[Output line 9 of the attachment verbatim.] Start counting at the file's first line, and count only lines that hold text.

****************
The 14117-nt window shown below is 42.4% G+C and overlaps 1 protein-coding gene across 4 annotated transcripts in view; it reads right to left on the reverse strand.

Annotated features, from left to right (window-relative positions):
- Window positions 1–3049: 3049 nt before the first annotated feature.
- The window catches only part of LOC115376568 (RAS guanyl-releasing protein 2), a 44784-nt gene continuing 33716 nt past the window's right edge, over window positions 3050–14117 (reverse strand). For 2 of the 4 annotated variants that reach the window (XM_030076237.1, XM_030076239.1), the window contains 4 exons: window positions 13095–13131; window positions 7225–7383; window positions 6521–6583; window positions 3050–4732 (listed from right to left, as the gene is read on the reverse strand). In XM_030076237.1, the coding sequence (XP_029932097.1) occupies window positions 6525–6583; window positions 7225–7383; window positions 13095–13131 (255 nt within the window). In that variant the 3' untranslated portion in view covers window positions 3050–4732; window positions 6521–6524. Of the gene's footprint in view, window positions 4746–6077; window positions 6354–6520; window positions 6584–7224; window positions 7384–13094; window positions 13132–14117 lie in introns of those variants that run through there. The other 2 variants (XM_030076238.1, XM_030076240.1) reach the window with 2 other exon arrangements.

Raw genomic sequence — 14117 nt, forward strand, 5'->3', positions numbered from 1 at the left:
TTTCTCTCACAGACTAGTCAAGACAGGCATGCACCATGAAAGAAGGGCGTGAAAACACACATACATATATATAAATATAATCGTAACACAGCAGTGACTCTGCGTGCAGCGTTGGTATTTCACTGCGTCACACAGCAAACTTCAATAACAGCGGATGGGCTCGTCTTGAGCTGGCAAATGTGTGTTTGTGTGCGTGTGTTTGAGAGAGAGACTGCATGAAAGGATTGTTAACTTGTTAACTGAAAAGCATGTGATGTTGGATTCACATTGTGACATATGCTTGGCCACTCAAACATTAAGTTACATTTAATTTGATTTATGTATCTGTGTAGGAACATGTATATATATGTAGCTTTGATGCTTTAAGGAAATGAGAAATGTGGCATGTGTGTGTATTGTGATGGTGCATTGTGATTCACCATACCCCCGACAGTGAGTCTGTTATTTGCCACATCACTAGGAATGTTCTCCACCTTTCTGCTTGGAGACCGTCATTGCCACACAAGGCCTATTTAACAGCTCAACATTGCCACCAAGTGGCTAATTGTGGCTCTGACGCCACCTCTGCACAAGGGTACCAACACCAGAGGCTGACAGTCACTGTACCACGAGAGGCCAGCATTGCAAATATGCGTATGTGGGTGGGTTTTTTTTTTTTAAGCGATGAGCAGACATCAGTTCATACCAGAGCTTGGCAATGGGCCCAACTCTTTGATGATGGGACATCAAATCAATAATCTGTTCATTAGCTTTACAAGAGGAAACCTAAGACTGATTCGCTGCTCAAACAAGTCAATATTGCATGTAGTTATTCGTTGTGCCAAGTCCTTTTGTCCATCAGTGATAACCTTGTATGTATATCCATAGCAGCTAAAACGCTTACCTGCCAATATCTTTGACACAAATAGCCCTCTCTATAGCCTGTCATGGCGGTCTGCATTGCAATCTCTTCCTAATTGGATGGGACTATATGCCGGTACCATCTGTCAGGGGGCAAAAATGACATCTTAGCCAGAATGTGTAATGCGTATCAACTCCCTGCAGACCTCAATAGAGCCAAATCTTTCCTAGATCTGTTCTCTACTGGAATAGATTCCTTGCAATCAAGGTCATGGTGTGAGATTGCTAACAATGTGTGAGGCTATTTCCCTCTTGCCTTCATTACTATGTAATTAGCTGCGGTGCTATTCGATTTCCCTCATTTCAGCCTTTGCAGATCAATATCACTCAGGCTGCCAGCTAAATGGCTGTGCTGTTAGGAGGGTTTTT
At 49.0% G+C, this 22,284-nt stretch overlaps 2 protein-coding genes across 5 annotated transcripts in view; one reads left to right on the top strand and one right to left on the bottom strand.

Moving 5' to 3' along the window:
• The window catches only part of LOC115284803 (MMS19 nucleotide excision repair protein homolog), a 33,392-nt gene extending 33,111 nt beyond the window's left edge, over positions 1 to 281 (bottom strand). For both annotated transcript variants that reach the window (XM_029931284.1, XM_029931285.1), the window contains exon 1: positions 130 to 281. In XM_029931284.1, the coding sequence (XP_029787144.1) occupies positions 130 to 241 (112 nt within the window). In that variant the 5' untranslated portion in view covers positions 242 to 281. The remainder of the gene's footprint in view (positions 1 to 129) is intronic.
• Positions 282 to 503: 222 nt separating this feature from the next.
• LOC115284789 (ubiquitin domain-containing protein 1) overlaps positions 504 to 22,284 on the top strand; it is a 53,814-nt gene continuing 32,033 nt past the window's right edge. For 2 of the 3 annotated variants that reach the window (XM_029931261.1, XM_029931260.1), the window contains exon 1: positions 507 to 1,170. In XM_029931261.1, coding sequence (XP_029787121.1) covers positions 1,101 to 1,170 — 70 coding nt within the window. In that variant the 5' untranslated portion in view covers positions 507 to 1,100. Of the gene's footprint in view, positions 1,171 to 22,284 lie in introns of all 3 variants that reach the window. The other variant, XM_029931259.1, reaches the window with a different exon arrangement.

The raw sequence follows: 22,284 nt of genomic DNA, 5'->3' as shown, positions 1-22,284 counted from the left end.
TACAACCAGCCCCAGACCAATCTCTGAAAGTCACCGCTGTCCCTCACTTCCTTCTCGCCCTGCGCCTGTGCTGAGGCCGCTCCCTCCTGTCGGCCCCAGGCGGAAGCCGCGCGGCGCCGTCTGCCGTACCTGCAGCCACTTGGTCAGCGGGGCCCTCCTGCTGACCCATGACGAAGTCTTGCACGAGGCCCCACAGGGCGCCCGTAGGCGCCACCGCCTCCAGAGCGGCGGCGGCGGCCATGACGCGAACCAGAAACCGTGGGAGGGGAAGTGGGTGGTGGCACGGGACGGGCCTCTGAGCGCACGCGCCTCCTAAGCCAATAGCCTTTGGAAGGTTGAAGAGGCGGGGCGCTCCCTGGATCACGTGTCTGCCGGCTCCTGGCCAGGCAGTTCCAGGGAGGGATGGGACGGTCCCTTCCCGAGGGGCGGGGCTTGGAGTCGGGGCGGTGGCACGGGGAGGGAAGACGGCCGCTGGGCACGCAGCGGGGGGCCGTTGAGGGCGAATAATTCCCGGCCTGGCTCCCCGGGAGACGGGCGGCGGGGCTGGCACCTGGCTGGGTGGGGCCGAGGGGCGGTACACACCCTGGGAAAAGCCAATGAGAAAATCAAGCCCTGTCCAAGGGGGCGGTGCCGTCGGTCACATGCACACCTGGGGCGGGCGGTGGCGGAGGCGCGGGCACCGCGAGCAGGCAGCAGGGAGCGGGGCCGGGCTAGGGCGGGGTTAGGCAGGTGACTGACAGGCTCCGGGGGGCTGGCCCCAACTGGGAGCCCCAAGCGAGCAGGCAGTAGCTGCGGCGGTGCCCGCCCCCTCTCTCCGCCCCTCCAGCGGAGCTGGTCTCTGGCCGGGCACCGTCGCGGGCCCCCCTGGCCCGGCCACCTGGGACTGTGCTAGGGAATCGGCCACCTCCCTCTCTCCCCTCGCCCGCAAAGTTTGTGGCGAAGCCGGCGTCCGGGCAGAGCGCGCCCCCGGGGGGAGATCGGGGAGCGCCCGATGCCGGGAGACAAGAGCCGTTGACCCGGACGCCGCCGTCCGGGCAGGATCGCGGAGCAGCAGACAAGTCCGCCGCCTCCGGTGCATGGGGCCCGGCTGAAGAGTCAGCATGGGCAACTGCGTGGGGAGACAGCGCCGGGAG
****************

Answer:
• The window catches only part of LOC115284803 (MMS19 nucleotide excision repair protein homolog), a 33,392-nt gene extending 33,111 nt beyond the window's left edge, over positions 1 to 281 (bottom strand). For both annotated transcript variants that reach the window (XM_029931284.1, XM_029931285.1), the window contains exon 1: positions 130 to 281. In XM_029931284.1, the coding sequence (XP_029787144.1) occupies positions 130 to 241 (112 nt within the window). In that variant the 5' untranslated portion in view covers positions 242 to 281. The remainder of the gene's footprint in view (positions 1 to 129) is intronic.